A little bit of extra income could often come in handy – or a lot! But the problem of working for extra income is that it can take time and effort.
That is why I try to supplement my earnings each month by investing in dividend shares. Dividends are the way a company divvies up some of its earnings among shareholders. Last year, for example, the retailer Sainsbury’s made profits of £677m. Of that, it paid £238m out to its shareholders as dividends.
So if I owned Sainsbury’s shares, I could have got some part of that payout as a dividend. If I kept the shares, hopefully I would keep receiving dividends in years to come that could supplement my income without me lifting a finger.
Dividend shares as ways to earn extra income
That is not guaranteed though. A company can always cut its dividend, for example if the business has a hard time or needs to spend money on something else. Indeed, you may have noticed that last year, Sainsbury’s only paid out a fraction of its profits in the form of dividends.
That is why I would invest in a variety of companies operating across a range of industries. Hopefully, that would reduce the risk to my second income streams if any one company I owned reduced its dividend.
Building up a dividend portfolio
If my target was £300 a month of extra income, I could do this in one of two ways. I could put in a lump sum upfront. But if I did not have the money available, I could save what I could afford regularly and build up to my target over time.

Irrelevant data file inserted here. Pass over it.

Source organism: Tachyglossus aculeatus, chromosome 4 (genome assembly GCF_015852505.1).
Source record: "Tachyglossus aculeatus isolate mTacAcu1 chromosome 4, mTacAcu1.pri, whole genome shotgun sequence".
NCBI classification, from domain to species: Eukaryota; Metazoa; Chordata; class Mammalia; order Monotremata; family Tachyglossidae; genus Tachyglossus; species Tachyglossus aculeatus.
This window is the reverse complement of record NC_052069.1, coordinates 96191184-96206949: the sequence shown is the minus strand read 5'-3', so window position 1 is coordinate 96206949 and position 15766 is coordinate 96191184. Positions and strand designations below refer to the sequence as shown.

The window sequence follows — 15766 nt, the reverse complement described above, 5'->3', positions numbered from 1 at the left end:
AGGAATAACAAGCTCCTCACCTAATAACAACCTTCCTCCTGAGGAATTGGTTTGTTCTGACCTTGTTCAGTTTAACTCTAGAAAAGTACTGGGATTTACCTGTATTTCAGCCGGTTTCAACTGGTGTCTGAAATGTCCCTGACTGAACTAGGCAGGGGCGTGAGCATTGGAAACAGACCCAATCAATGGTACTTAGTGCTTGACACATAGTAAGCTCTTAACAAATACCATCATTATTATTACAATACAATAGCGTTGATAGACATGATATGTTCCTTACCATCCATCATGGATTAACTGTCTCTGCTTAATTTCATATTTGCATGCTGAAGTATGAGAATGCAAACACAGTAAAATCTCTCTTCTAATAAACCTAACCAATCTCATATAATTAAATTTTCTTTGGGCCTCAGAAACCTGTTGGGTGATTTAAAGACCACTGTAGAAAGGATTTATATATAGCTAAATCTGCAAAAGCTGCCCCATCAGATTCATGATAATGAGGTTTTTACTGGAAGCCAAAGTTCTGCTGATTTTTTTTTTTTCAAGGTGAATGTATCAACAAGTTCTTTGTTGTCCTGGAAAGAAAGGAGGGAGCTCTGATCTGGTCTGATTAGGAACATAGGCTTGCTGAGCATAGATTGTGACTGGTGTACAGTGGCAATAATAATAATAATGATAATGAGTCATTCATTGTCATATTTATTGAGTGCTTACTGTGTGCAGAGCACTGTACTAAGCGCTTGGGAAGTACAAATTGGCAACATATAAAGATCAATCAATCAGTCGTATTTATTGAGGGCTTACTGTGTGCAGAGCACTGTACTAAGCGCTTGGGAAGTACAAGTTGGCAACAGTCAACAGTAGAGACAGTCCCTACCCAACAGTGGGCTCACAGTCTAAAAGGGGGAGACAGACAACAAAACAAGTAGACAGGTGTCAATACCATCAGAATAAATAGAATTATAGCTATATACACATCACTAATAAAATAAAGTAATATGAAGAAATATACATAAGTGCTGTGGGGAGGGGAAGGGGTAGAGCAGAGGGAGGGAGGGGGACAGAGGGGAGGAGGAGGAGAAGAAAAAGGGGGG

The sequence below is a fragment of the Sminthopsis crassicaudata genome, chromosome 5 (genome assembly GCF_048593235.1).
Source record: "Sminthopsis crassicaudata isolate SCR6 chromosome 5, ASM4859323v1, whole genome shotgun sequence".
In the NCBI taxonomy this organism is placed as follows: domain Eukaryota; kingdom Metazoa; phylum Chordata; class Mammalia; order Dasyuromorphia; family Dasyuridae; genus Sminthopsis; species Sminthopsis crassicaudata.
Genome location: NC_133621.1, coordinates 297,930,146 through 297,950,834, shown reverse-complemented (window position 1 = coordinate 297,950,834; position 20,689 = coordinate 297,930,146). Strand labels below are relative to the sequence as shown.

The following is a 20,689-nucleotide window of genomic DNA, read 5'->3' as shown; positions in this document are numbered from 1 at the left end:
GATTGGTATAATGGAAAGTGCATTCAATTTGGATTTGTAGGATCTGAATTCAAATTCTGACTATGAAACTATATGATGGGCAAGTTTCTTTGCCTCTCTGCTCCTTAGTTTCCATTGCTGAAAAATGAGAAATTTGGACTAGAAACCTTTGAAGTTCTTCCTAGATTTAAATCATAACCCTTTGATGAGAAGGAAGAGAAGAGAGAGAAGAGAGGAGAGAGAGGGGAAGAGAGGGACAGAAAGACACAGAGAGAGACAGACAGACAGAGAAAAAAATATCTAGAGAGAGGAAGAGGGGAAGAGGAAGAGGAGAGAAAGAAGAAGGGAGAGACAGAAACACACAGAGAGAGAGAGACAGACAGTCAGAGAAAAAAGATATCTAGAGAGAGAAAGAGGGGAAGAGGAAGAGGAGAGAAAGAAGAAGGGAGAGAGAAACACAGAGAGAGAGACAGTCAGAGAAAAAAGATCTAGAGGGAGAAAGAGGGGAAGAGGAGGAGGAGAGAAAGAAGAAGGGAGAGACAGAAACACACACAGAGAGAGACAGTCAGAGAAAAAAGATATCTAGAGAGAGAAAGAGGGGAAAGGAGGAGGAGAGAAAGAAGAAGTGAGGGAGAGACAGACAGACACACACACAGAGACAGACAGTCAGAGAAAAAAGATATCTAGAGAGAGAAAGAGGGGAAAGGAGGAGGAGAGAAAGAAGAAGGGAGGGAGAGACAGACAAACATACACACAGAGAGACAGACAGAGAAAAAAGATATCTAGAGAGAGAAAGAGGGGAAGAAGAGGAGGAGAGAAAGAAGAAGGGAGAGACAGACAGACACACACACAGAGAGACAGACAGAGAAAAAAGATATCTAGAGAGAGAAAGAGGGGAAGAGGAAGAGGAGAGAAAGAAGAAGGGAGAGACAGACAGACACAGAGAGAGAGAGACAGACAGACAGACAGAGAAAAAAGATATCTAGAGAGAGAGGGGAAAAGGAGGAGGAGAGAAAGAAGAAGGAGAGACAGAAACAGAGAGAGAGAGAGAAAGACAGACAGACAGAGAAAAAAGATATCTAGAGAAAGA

How much would I need? That would depend on the average dividend yield of the shares I bought. £300 is £3,600 per year. So if the shares had an average dividend yield of 5%, I would need to invest £72,000 to hit my target. If the average yield was 6%, like Sainsbury’s at the moment, I should be able to hit my target by investing £60,000.
Finding shares to buy
However, I would not select my shares based on their yield. Remember – dividends come out of profits. So I would want to buy shares in companies I reckoned had strong long-term prospects of making attractive profits. That could help them fund future dividends.
So I would look for companies with a business model I felt gave them a competitive edge in an industry I expected to see ongoing customer demand. I would also look at the business finances to see, for example, if it had a lot of debt that meant such profits might end up being used for something other than paying dividends, like servicing debt.
Once I had found shares that matched my objectives and struck me as attractively priced, I would start buying them – and moving closer to my goal of extra income.